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The nursing team recognised that at the late stage of patients life he became very aggressive and hostile. His relatives felt that this was due to lack of attention to his spiritual needs and they admitted that the patient had been deeply religious until tragic events took over It took time for the nursing team to sit with the family and patient to work out what was required, which led to eventual pastoral support.[33] However, not all patients may express explicitly their spiritual/religious needs. In the same study, one nurse recounts how she addressed this need: The patient has put his religion as atheist. A welltravelled person, spoke five different languages and was in the navy. Most people would have described him as know it all type of person. In a conversation he described about a local Catholic priest fleetingly. Last few days of his life, he was frightened and someone remembered the priest and I asked him, would he like me to contact the priest which he appreciated. The priest came and it turned out that the patient used to go to church a long time ago. I felt that the patients need was to make peace with whatever he was frightened of. So, I tried to contact the priest, which took several phone calls and nearly all day to locate him. I eventually succeeded. The priest visited the patient several times and he [patient] took communion and the last rite too. It appeared to me that he found some inner peace through this.[23] The healthcare practitioner shall encourage the patient to talk about spiritual beliefs and concerns, especially about how these relate to his/her illness. The caring team may need to help patients in their struggle and search for meaning and purpose in life. On the other hand, if the patient is trying to find a source of hope and strength, then it can be used in planning care. The other aspects of support may include comfort, support, warmth, self-awareness, empathy, nonjudgemental listening and understanding. All these measures are the essence of a therapeutic relationship. An empathetic listener can do much to support a person who is spiritually distressed by being available when needed. For those patients suffering from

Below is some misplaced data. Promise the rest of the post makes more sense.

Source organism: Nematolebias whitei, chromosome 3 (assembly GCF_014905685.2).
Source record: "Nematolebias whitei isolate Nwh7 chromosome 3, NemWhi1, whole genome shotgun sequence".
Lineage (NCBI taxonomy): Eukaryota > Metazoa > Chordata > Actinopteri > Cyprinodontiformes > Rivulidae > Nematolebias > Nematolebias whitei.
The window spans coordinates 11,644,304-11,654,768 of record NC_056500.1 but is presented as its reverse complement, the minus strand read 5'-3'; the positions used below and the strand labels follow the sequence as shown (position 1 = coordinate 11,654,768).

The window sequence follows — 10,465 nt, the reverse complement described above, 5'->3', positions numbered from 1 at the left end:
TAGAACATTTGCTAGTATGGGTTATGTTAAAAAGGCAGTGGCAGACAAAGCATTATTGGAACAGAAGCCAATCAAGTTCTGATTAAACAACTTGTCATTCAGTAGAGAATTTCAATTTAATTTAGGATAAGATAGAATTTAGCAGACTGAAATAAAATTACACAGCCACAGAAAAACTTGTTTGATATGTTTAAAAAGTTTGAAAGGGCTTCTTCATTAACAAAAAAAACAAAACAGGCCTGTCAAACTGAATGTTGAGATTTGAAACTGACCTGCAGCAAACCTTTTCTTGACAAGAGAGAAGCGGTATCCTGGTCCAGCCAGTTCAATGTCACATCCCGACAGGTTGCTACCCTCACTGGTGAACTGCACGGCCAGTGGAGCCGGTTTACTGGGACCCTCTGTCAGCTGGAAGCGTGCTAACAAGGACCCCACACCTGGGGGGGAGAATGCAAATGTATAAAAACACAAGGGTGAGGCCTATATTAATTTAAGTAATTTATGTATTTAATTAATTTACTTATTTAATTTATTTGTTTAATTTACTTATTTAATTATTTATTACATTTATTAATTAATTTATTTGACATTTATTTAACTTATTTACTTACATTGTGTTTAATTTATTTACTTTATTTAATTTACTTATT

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loneliness and expressing doubts, fears and feelings of alienation, the presence of an empathetic person may have a healing effect (Montgomery, 1991).[51] For some patients, a powerful source of spiritual care and comfort can be prayer, scripture or other religious reading.[34] All these may alleviate spiritual distress. As explored earlier, prayers are a source of help to a patient to develop a feeling of oneness with universe or a better relationship with God, comfort the patient and help relieve spiritual distress.[5] A particular prayer could be selected according to the patients own style of comfort and needs. Although health professionals may not belong to the same faith as the patient, they could still support the patient in carrying out his/her spiritual beliefs. Meditation, both religious and secular, can play an important role in the provision of psychological and spiritual support.[30,34] It enables the patient to relax, clear the mind, achieve a feeling of oneness with a deity or the universe. Meditation also promotes acceptance of painful memories or decisions and gathers energy and hope that may help the patient to face spiritual distress. Music gives an inspirational and calming effect. A wide variety of religious, inspirational and secular music may spiritually uplift a patient. Spiritual support is a highly skilful activity. It requires education and experience in spiritual support. Sufficient information is provided in this section to guide readers on spiritual support. It is imperative that the caring team observes the following during healthcare interventions: ! ! ! Do not impose personal beliefs (or lack of them) on patient or families. Respond to patients expression of need with a correct understanding of their background. Be sensitive to patients signal for spiritual and psychological support.